The Rev. Mark Driscoll, senior pastor of Mars Hill Church in Seattle, has apologized for losing his temper and using coarse language.
That’s a problem, because that wasn’t the problem.
Christianity Today’s Ruth Moon summarizes both Driscoll’s apology and the things he was apologizing for, while also, like Driscoll, completely missing the point of what he ought to have been apologizing for:
Mars Hill Church pastor Mark Driscoll in a letter to his congregation Friday apologized for controversial comments he made in an online discussion forum in 2000.
You can see where CT is going with this thanks to its trademark use of the tribal signifier “controversial.” Driscoll is a white evangelical with an unwavering “stance” against homosexuality and abortion, so he is not, himself, “controversial.” If Driscoll had consecrated the marriage of a same-sex couple, Moon’s report would have begun “Controversial Mars Hill Church pastor Mark Driscoll …” But since he checks all the right boxes on his Big List O’ Tribal Stances, he remains an uncontroversial person who simply wound up in proximity to controversy due to comments he made that were controversial.
In Mars Hill’s Midrash forum, posts from which resurfaced and circulated this week, Driscoll posted blunt and emotional comments critical of feminism, same-sex sexual behavior, and “sensitive emasculated” men, all under the pseudonym “William Wallace II.”
“While the discussion board itself was a bad idea, my decision to attack critics who were posting there (I did so by posting under the character ‘William Wallace II’) was an even worse idea,” Driscoll said in his letter Friday, provided to CT. “I was wrong to respond to people the way I did, using the language I used, and I am sorry for it and remain embarrassed by it.”
In his 2006 book, Confessions of a Reformission Rev, Driscoll acknowledged and apologized that he posted to the forum under the pseudonym in response to postings from “emerging-church-type feminists and liberals.”
As Warren Throckmorton points out, Driscoll’s earlier acknowledgment of those posts attacking “feminists and liberals” wasn’t so much an apology as a humblebrag. In that 2006 book, as in the recent apology he shared with Christianity Today, Driscoll rues the tone and harsh language of his “William Wallace II” sock-puppetry, but never suggests that the substance of his disagreement with them was also wrong. CT continues:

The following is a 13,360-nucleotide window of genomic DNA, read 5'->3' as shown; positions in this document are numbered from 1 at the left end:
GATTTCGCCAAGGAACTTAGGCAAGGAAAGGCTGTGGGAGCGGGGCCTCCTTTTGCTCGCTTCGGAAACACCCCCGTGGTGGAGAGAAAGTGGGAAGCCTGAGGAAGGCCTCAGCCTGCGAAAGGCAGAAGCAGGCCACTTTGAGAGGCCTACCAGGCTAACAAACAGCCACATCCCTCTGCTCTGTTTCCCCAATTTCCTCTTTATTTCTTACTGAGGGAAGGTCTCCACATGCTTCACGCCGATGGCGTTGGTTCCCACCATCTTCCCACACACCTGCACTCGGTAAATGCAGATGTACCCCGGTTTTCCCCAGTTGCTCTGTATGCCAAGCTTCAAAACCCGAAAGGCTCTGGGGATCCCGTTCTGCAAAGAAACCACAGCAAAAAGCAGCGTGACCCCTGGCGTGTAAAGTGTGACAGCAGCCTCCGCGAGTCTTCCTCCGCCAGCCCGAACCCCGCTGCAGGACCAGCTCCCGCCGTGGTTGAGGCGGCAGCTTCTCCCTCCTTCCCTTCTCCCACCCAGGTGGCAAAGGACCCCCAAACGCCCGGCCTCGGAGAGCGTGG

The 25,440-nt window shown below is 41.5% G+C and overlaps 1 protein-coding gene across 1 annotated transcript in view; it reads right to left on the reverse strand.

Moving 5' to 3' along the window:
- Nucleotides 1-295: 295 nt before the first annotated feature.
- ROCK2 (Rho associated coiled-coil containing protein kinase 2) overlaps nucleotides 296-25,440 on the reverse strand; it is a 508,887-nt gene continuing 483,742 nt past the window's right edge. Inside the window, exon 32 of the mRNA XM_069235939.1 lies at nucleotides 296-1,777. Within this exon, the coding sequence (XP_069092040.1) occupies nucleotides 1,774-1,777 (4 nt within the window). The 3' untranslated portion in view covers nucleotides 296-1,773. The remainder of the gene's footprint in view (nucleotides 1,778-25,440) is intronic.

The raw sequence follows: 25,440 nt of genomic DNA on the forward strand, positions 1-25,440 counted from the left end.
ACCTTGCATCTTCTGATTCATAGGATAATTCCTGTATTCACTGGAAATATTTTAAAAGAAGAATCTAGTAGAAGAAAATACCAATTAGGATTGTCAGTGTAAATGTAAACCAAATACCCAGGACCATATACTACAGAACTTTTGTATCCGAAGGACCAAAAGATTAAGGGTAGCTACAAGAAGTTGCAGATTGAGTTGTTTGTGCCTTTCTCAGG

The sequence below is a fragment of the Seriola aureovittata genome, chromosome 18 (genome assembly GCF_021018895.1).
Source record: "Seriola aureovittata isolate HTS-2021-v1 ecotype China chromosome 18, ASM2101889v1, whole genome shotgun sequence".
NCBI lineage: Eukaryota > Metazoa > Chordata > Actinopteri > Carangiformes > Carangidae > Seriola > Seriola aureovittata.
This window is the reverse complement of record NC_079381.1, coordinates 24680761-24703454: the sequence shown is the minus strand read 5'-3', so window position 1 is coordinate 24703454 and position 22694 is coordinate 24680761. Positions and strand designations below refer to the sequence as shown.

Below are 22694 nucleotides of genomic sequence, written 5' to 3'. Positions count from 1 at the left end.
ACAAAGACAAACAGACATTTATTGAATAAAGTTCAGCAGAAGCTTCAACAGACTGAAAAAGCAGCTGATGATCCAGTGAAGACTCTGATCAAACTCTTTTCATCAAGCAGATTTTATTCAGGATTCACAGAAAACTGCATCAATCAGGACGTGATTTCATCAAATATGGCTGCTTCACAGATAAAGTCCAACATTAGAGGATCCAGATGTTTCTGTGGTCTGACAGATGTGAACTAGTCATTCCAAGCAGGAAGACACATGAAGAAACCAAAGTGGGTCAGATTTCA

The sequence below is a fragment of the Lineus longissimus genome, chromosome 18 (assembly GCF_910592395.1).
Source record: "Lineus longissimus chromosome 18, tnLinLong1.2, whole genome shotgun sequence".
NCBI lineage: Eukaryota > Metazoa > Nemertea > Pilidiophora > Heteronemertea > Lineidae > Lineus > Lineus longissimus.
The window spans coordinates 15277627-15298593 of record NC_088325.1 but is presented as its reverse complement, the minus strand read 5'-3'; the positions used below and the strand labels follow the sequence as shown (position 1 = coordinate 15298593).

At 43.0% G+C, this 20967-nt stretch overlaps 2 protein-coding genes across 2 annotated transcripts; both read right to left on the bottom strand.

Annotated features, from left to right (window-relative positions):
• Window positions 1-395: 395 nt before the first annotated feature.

“I went on the site and posted as William Wallace II, after the great Scottish man portrayed in the movie Braveheart, and attacked those who were posting. It got insane,” he said in the book. “This season was messy and I sinned and cussed a lot, but God somehow drew a straight line with my crooked Philistine stick. I had a good mission, but some of my tactics were born out of anger and burnout, and I did a lot of harm and damage while attracting a lot of attention.”
In his Friday apology, Driscoll noted that, in his 2006 book, he used the forum posts as an example of “something I regretted and an example of a wrong I had learned from.”
“The content of my postings to that discussion board does not reflect how I feel, or how I would conduct myself today,” he told his church members Friday. “Over the past 14 years I have changed, and, by God’s grace, hope to continue to change. I also hope people I have offended and disappointed will forgive me.”
A senior pastor trolling church discussion boards pretending to be someone other than himself is a pretty sleazy form of cowardly dishonesty — “William Wallace II” deserves to join Mary Rosh in the Sock Puppet Hall of Fame — but Driscoll seems to have learned that was wrong and it was right for him to apologize for that.
But his whole apology is focused on how he said what he said — not on what he said or why anyone would ever say such things.